The Canadian group -- working with Mexican collaborators R3D, SocialTic and Article 19 -- and the New York Times are behind the recent reports showing how Israeli developed software sold to the Mexican government has been used to spy on critical activists, journalists, opposition leaders, and, now, on members of an international team investigating the mass disappearance of students from Ayotzinapa and the government handling of the case. (See yesterday's briefs.)
The case has already been causing a scandal, but targeting foreign experts operating under the aegis of an international body marks an escalation, notes the Associated Press. The experts had been granted a form of diplomatic immunity, making the hacking attempt much graver.
The Inter-American Commission on Human Rights is demanding an independent investigation into the alleged attempts to spy on members of the GIEI, reports Aristegui Noticias. Members of the PAN party, whose leadership were also targeted, joined calls for an independent, international group of experts under U.N. auspices to investigate the case, reports Aristegui Noticias separately.
The software was owned by the Mexican government, but its not clear who was using it in the illegal hacking cases. Last month, President Enrique Peña Nieto denied ordering surveillance of the targets. (See June 29's post.)
Though there is no proof that the government was directly involved in the attacks, Citizen Lab notes that the targeting of political leaders "makes it crystal clear that NSO has been used widely and recklessly across a swath of Mexican civil society and politics. Once again we see ‘government-exclusive’ spyware being used for seemingly political ends."
Aristegui Noticias -- founder Carmen Aristegui and her son were also targets of the spyware hacking attempts -- reports that the General Prosecutors' office invested in actualizing and expanding the Pegasus system, which was sold to the government to be used only in criminal investigations.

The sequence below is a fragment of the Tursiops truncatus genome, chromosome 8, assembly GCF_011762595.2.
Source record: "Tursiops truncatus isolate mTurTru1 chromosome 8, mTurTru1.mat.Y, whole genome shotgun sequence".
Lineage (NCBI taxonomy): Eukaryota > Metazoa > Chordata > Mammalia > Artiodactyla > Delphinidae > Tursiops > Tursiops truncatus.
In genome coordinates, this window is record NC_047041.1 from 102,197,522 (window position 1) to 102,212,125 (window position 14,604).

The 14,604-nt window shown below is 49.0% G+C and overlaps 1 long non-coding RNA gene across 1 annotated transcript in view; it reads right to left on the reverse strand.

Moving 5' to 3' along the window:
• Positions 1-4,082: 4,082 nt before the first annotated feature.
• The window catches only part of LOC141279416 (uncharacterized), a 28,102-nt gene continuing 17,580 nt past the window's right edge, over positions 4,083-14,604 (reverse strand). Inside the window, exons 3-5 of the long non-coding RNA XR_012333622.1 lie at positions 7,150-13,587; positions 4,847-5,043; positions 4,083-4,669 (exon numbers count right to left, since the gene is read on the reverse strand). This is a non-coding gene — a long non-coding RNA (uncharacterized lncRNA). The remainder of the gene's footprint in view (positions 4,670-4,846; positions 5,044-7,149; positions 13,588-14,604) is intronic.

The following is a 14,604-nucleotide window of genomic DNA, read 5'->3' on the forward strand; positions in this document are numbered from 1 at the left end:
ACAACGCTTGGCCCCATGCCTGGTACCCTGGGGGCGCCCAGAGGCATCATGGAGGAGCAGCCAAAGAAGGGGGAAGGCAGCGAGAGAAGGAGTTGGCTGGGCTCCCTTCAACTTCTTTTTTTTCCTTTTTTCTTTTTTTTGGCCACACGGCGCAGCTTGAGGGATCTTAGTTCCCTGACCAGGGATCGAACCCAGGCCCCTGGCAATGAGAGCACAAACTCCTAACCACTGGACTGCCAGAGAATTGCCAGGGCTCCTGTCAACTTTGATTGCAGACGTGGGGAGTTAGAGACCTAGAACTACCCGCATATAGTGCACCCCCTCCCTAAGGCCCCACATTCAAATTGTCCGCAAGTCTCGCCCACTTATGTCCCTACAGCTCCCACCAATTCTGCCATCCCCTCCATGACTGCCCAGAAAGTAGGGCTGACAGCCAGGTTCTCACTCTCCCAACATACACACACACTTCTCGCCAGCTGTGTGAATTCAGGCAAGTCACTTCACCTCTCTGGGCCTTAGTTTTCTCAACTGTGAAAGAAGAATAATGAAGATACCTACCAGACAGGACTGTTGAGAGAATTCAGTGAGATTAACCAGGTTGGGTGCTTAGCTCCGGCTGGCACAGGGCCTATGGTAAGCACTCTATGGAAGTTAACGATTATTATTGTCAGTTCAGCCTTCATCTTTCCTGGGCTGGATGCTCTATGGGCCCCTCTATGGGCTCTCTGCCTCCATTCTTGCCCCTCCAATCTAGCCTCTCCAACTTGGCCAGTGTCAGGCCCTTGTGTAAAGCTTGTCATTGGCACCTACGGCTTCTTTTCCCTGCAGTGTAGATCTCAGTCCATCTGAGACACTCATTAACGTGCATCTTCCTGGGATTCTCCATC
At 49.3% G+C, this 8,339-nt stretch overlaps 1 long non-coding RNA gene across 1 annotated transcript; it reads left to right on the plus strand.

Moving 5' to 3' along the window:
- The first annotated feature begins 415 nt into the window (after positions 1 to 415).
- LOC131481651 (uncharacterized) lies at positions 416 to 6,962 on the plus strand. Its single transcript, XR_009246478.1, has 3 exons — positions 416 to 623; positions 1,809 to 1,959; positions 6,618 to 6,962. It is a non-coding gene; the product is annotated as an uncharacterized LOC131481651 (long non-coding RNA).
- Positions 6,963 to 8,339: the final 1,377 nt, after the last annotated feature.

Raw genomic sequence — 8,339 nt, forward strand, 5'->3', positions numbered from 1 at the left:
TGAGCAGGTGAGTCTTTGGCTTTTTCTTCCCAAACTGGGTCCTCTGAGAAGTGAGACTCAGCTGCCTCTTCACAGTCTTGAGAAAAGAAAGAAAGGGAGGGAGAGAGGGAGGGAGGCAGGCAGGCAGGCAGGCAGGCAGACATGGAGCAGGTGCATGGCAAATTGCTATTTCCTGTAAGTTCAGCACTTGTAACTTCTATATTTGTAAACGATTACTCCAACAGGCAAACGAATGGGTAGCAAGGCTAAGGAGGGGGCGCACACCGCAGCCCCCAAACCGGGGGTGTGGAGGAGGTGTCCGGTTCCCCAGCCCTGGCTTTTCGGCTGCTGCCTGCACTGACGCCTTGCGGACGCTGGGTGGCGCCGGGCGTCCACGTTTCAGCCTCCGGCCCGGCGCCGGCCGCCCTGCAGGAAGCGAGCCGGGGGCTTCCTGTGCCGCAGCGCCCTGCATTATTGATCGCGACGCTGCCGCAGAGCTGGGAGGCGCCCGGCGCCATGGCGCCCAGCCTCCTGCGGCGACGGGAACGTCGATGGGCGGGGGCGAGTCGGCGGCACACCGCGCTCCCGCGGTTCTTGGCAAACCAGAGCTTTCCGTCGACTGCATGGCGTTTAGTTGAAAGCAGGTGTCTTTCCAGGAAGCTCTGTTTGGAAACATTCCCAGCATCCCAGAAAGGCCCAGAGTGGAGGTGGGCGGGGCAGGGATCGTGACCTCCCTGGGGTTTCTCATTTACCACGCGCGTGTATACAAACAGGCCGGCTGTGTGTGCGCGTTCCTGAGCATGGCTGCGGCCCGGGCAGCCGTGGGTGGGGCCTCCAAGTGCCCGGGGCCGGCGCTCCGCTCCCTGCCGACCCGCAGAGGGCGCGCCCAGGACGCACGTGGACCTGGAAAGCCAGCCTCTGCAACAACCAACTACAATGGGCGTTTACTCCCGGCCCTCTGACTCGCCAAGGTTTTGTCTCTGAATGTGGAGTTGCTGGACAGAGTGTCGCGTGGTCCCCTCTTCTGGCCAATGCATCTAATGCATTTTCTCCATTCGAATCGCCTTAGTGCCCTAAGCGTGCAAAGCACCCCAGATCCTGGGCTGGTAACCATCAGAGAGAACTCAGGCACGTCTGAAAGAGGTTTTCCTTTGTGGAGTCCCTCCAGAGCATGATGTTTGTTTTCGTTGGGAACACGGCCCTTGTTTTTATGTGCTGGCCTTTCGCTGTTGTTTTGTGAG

- Deforestation in Colombia increased by 44 percent last year, mostly in remote jungle areas previously controlled by the FARC, reports the Guardian. Guerrillas traditionally imposed a strict environmental code on communities in their territories, in part to maintain their cover from air raids -- but demobilization has allowed criminal groups to take root in these areas, and promote illegal logging and mining and cattle ranching. Civilians have also used the opportunity to expand their farms beyond the land allowed by the guerrilla group. (See last Thursday's briefs.)
- Colombian President Juan Manuel Santos signed a third amnesty decree, benefiting 3,600 members of the Farc rebel group. In total over 7,000 rebels have benefitted from amnesty and prison releases as part of the peace accord, reports the BBC. Last month the guerrilla group completed its disarmament process. And yesterday the United Nations Security Council voted to set up a new mission in the country, which from September will oversee the implementation of the peace deal.
- The International Criminal Court is eying the cases of over two dozen current and former Colombian army officials implicated in the false-positives scandals. Twenty-three generals and six colonels are implicated in the cases of extrajudicial killings of civilians later passed off as enemy combatants, and an ICC report warns that it could take action if Colombia's justice system doesn't advance sufficiently, reports El Espectador. The report is based on Human Rights Watch reports, according to Semana which interviews Jose Miguel Vivanco.